2020 Review

The year started out with our pursuance of a revamped strategy based on lessons learned from the teaching and demonstration farm and a study of counties in western Kenya with high levels of poverty.  

In consultation with three farmers in Vihiga and Busia Counties of western Kenya, sweet potato was selected as the crop of focus for increased production and the development of value-added products. Sweet potato is highly nutritious, and a good source of carbohydrates, vitamin A, antioxidants, and dietary fiber. Sweet potato flour is gaining popularity as a gluten free baking product used to fortify and flavor other foods.

High yielding sweet potato seedlings were acquired in late February 2020.  The seedlings were established in plots at each farmer’s location in Western Kenya; Bunyore, Rosterman and Port Victoria, each located in Vihiga County, Kakamega County and Port Victoria County, respectively. At each location, the farmers were given on-site training on how to establish a temporary nursery for the seedlings, the type of pre planting land preparation required, plant density requirements, pest control and field hygiene requirements.

Land preparation and planting of the seedlings was carried out by the farmers themselves and completed by 10 March at each site. The planting phase coincided with the onset of the seasonal rains, which encouraged early establishment of the crop.

Torrential rainfall, with the highest amount of precipitation recorded in over 40 years, resulted in floods in many parts of the region, destroying infrastructure, farmland and crops. The farm site in Port Victoria, nestled by the lake shore, was inundated with water as levels rose to unprecedented heights, and the lake attained its highest recorded level in 50 years. With the flooding and water logging of the land, the Port Victoria site was consequently abandoned. However, the two remaining sites at Bunyore and Rosterman which are located on gently sloping, well drained land, remained unscathed.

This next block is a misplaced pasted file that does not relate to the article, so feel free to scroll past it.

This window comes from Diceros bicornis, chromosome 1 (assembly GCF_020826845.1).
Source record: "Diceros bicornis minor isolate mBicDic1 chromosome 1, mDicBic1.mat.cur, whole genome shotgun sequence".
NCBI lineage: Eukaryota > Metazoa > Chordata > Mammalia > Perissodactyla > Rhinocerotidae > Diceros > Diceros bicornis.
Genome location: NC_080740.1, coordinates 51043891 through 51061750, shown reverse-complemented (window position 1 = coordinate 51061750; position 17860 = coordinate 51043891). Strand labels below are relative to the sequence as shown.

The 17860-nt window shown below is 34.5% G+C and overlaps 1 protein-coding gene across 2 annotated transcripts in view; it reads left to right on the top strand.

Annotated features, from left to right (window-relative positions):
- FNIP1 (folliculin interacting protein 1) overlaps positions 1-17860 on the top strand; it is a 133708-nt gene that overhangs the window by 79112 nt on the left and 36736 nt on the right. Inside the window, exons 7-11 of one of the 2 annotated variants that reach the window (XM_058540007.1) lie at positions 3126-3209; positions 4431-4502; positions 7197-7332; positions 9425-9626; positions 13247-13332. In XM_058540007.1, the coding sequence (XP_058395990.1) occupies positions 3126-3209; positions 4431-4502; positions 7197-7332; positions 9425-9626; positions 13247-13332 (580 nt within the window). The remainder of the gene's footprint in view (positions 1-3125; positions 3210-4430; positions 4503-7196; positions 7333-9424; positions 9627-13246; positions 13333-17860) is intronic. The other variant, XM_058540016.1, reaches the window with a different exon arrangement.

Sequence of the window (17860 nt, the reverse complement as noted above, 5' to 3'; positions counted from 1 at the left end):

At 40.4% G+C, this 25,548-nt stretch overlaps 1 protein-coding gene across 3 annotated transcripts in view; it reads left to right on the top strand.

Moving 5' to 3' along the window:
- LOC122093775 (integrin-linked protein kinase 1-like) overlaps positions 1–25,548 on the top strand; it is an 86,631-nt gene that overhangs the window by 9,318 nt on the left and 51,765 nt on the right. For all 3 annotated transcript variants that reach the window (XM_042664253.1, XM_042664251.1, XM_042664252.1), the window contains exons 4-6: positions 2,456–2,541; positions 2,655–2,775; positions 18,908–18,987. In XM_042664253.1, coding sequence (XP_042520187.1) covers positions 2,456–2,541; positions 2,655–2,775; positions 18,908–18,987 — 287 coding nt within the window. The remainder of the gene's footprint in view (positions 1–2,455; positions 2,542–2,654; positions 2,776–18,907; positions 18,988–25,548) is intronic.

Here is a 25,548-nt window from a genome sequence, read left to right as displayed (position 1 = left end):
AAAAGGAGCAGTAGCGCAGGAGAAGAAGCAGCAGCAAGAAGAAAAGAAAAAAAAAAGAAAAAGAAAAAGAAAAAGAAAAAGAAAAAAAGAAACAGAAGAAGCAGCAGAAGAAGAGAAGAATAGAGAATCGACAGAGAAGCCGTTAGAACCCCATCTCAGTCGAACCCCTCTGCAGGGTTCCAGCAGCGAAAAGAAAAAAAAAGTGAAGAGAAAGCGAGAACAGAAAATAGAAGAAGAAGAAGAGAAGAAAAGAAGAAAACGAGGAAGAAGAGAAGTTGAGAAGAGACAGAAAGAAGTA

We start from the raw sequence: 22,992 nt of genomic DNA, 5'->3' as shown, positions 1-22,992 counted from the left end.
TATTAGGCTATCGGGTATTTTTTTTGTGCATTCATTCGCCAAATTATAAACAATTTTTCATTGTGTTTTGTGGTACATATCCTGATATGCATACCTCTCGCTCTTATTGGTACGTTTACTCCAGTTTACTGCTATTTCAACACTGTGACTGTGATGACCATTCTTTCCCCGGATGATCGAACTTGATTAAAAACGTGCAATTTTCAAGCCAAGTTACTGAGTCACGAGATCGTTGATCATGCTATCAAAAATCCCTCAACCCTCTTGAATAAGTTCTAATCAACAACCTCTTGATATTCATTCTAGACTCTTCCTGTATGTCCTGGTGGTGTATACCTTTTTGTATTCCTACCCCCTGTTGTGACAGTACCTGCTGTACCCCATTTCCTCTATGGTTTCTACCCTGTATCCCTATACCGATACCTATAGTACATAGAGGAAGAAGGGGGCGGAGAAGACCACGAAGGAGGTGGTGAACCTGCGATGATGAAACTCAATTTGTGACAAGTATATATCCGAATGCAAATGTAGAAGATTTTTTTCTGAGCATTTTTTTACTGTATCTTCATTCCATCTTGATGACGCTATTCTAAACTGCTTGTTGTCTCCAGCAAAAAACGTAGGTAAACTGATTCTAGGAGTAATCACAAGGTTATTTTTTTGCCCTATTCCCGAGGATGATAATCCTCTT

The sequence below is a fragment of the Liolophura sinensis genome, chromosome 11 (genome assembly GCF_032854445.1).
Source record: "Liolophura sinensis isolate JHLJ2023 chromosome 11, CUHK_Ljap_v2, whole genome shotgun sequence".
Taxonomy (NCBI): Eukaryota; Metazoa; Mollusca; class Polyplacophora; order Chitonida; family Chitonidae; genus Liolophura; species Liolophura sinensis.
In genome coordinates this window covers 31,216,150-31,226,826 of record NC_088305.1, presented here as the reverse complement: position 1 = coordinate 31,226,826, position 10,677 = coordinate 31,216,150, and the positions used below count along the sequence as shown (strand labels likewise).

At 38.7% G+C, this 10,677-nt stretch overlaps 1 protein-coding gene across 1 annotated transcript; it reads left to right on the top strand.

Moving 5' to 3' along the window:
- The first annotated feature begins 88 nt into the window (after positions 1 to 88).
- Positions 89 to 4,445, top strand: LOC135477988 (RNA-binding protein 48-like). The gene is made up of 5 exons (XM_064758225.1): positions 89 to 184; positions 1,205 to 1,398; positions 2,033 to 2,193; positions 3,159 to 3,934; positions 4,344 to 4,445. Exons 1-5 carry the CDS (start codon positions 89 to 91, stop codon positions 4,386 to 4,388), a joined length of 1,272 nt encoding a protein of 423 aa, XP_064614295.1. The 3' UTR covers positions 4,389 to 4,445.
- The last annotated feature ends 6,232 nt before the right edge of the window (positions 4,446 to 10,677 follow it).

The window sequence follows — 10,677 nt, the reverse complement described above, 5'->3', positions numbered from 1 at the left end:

In April 2020, the Kenyan government imposed a country-wide lockdown due to the global COVID-19 pandemic. Consequently, movement around the country was severely curtailed. The mandatory adoption of travel restrictions made it impossible to conduct onsite monitoring visits, but regular telephone calls supplemented by internet app-based image transfers have helped to bridge the information gap.

In July 2020, not being able to keep up with several crop management aspects for an extended period, the farmer at Rosterman opted out.

Despite numerous challenges, work continued at the Bunyore site, which happened to be the largest site of all three locations. Harvesting and drying of the sweet potato crop began in September 2020, followed by the milling and marketing of the produce.

Adding value to sweet potato

Prior to beginning harvest of sweet potato tubers, a makeshift drying unit was constructed using wood and clear plastic and a vegetable slicer was purchased to slice the tubers before drying them. The slicing and dehydration of sweet potato tubers is a key step in extending shelf life of the crop while enabling the subsequent development of processed products. In addition, the process created new opportunities for employment and generated increased revenues from sweet potatoes, especially when compared to traditional crops like maize and beans.    

Our greatest achievements in 2020 were:

  • Higher than average sweet potato yield for Bunyore.
  • Adding value to sweet potato produce.
  • Creating additional revenue streams and opportunities.

Our greatest challenges in 2020 were:

  • The global COVID-19 pandemic and the country-wide lockdown.
  • Marketing value-added products during a country-wide lockdown.
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